The Princess Problem, Officially Solved!

Perhaps I am thinking a little too far ahead on this one. The Peanut has yet to reach her second birthday, and the only thing the Rooster currently wants to do with sparkly pink shoes is gnaw on them. (Seriously, Elvis the Elephant, Eddie-Frogruerro, tossed aside in favor of shoes that are occasionally still on your feet. Mmmm.) But I have three nieces and a not so secret feminist agenda. (I have a recurring conversation with one of my students where he continually calls me “one of those people” and I tell him the word he is looking for is feminist, it isn’t an insult and my hair cut has very little to do with my ideas about gender-roles.) The princess thing makes me nervous and I haven’t even read Cinderella Ate My Daughter yet.

My sister Emily does a good job at her house, of allowing her girls to be whoever they might be, which means the Star gets to be a S-T-A-R in all of her glitz and glamour and show-boating glory. The Scientist will join in, but she also is allowed to take apart the fish tank and see if the addition of play dough will contribute or hinder the filter mechanism of the tank. (Well, perhaps not all of the Scientist’s experiments are explicitly sanctioned.) The third kid (who I have yet to name on here. I am open to S suggestions, Seer? Sage? I don’t know help me out here family!) is pretty much just interested in being with Mama. But the point is that Em doesn’t monitor the amount of pink plastic versus the amount of red plastic in her house like I do. She doesn’t fret over the implications of her daughters liking nail polish. (which duh I currently have a fascination with the Sally Hansen nail stickers so couldn’t it just be that nail art, like all art, is super fun and colors are pretty. Or perhaps, I want to be like Mommy. I am clearly over-thinking this bit.)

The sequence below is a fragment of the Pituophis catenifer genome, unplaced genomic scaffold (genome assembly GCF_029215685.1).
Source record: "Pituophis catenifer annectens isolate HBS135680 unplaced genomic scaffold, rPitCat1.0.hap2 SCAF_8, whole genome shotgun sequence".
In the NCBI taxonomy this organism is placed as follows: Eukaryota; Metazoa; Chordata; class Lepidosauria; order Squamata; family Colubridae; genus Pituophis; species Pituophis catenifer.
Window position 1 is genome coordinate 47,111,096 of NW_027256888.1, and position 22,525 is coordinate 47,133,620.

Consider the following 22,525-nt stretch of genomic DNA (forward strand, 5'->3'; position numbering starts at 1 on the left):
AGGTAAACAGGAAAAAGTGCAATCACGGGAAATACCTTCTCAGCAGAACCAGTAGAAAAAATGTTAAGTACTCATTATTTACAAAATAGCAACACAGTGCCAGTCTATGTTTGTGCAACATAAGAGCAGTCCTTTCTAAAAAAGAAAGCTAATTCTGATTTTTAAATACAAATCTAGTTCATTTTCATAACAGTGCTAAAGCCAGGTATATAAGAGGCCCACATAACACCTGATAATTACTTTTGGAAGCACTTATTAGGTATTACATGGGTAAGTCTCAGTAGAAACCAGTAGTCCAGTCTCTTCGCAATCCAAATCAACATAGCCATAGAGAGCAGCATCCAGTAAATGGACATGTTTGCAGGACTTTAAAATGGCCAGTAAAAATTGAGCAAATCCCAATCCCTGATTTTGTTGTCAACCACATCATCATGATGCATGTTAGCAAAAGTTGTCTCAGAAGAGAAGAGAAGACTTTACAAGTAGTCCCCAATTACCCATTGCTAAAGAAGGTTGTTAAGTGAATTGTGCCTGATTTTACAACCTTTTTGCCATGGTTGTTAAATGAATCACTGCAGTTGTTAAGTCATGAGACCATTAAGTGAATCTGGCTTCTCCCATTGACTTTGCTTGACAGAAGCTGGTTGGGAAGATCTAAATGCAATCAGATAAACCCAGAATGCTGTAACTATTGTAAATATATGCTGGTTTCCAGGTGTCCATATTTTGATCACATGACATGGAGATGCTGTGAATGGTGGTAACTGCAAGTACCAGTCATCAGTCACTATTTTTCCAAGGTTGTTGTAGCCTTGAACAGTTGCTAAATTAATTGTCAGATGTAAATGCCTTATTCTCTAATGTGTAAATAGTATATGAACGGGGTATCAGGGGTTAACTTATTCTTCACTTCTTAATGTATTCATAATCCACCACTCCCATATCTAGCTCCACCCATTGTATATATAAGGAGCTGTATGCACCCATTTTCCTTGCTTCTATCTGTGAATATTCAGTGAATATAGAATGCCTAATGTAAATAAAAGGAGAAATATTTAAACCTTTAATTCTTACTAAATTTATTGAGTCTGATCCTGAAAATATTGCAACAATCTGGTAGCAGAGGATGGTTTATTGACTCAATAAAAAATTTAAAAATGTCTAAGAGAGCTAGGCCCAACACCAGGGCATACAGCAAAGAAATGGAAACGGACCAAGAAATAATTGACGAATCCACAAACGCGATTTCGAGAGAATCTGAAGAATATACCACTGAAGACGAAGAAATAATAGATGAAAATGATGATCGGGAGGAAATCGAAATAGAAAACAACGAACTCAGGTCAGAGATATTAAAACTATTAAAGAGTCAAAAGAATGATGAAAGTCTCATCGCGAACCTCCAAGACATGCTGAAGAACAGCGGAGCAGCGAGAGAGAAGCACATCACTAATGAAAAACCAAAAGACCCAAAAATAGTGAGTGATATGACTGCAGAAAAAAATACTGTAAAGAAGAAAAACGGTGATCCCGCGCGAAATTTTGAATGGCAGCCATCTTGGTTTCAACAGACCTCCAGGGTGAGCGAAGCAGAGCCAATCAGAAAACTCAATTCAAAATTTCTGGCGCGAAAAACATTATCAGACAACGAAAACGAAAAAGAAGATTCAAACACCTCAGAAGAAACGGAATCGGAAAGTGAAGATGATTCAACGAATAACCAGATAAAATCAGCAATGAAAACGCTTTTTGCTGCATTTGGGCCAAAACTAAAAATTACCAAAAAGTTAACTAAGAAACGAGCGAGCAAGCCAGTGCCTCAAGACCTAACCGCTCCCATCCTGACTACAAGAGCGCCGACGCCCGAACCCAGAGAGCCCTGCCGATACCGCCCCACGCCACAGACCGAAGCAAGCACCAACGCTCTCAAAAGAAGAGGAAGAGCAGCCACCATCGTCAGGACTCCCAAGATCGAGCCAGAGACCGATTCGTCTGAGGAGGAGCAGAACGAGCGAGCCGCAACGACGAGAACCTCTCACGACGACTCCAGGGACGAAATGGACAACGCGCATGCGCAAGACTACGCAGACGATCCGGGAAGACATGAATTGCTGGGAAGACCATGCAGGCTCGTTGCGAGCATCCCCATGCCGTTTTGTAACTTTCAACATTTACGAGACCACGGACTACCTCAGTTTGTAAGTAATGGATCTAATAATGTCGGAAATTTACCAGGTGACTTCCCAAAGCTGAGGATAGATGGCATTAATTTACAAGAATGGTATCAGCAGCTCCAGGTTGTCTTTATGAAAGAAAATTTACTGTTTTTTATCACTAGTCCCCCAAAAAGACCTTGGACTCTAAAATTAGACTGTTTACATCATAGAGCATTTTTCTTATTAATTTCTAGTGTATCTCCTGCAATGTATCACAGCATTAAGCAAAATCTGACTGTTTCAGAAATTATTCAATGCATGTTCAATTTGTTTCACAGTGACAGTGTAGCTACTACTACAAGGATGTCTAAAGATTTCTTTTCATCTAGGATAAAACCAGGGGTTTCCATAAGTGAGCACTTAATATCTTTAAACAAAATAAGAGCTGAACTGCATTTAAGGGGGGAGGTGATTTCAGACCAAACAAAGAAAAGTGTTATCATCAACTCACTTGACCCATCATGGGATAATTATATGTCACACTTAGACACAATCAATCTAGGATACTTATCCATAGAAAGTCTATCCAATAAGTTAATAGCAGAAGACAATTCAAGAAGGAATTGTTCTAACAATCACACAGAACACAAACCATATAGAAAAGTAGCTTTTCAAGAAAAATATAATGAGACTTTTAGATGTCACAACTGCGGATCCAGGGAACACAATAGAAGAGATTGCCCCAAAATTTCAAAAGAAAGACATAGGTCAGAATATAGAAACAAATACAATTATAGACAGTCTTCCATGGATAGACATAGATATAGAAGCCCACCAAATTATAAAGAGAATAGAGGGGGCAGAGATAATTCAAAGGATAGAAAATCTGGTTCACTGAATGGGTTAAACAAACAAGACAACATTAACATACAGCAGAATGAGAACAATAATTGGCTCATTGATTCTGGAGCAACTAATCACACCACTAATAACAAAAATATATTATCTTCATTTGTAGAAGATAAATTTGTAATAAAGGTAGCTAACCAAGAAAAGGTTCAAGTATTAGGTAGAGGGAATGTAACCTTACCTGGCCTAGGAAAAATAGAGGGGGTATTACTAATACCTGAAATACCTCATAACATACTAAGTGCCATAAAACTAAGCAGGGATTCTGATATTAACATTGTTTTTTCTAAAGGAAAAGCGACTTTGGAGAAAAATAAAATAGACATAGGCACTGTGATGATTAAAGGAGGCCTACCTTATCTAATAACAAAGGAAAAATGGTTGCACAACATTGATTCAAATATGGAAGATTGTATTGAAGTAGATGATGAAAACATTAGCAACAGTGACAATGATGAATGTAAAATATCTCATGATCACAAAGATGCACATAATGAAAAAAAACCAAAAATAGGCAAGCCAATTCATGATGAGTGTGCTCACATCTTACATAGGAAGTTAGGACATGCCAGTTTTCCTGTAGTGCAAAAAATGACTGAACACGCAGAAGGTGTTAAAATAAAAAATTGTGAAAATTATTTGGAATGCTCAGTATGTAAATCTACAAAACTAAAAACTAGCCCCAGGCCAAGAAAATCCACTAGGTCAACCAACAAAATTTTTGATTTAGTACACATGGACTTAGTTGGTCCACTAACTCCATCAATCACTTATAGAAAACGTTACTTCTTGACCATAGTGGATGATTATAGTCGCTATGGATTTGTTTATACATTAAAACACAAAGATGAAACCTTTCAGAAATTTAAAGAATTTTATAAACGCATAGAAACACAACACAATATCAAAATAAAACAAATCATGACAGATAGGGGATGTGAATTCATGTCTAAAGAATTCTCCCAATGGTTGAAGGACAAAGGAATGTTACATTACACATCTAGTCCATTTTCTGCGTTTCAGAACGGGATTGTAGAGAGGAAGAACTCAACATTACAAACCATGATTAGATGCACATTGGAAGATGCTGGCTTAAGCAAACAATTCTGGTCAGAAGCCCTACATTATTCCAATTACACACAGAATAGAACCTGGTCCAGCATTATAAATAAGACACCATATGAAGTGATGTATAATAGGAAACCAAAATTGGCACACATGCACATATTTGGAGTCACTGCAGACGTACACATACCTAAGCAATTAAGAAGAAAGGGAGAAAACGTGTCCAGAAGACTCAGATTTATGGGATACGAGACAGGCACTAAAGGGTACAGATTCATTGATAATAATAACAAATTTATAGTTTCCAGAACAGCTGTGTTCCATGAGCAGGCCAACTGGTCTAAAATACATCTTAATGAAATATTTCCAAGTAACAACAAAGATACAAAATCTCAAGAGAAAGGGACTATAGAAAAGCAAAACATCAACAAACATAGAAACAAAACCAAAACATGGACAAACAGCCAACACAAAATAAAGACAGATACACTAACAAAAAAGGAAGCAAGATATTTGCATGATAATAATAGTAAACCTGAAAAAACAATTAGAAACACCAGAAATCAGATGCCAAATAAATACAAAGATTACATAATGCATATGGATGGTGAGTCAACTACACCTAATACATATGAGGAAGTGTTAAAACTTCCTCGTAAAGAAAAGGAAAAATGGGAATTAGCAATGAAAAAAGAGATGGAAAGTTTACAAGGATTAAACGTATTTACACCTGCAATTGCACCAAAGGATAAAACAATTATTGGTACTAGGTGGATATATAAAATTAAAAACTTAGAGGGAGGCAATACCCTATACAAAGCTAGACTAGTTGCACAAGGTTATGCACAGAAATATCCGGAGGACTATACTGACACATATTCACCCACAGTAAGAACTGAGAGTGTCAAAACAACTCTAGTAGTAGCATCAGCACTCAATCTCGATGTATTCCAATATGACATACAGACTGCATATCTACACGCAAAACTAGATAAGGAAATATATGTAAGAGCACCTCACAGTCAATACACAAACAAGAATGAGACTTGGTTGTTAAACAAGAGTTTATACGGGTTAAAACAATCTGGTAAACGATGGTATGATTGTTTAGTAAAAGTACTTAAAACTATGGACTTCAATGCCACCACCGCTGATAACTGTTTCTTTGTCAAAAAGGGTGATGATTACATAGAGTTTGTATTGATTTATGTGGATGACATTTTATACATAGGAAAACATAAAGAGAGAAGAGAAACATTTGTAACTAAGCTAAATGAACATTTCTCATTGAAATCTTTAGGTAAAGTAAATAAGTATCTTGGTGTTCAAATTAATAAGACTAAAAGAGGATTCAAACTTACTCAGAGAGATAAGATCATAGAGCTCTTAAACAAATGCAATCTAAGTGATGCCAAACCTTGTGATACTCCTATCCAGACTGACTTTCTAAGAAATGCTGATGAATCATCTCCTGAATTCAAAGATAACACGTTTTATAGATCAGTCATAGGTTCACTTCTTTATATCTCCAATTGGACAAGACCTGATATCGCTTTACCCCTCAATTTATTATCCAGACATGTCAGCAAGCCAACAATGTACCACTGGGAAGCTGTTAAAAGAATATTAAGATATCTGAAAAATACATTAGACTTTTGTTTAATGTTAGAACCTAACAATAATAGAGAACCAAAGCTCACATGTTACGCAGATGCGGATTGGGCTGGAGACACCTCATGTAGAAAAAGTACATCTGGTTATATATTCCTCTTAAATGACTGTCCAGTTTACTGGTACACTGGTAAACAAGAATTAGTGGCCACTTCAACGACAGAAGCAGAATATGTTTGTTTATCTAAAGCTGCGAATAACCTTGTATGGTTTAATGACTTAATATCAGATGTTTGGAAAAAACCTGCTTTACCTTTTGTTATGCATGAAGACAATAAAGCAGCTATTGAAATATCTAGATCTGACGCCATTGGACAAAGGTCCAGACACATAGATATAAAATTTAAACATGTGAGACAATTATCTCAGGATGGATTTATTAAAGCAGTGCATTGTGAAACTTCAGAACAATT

She doesn’t worry about any of that, and Em’s kids are fine. All kinds of girls are encouraged to be just the kind of girl who God made them. My nieces are healthy and happy and I don’t think anyone is worried that they are not empowered to feel like they can make their own choices. Some days I bet Emily is looking for the book on how to un-empower your girls so that they will just do what you want and not question you this one time for Pete’s sake we are late to church! I know I am.

Maybe I am over thinking it, and watching Em parent makes me confident I am. But first I get nervous when the Peanut develops a fascination for my make-up and then think that is stupid because it is my make up after all and what am I trying to say I don’t want her to be like me? Then I think about how make-up is essentially getting to draw on your own face and the Peanut is way into that. The other day she went at it with red and brown washable marker and she looked like she had been in a fight. She managed to color red up all visible parts of both nostrils. And yet, I still worry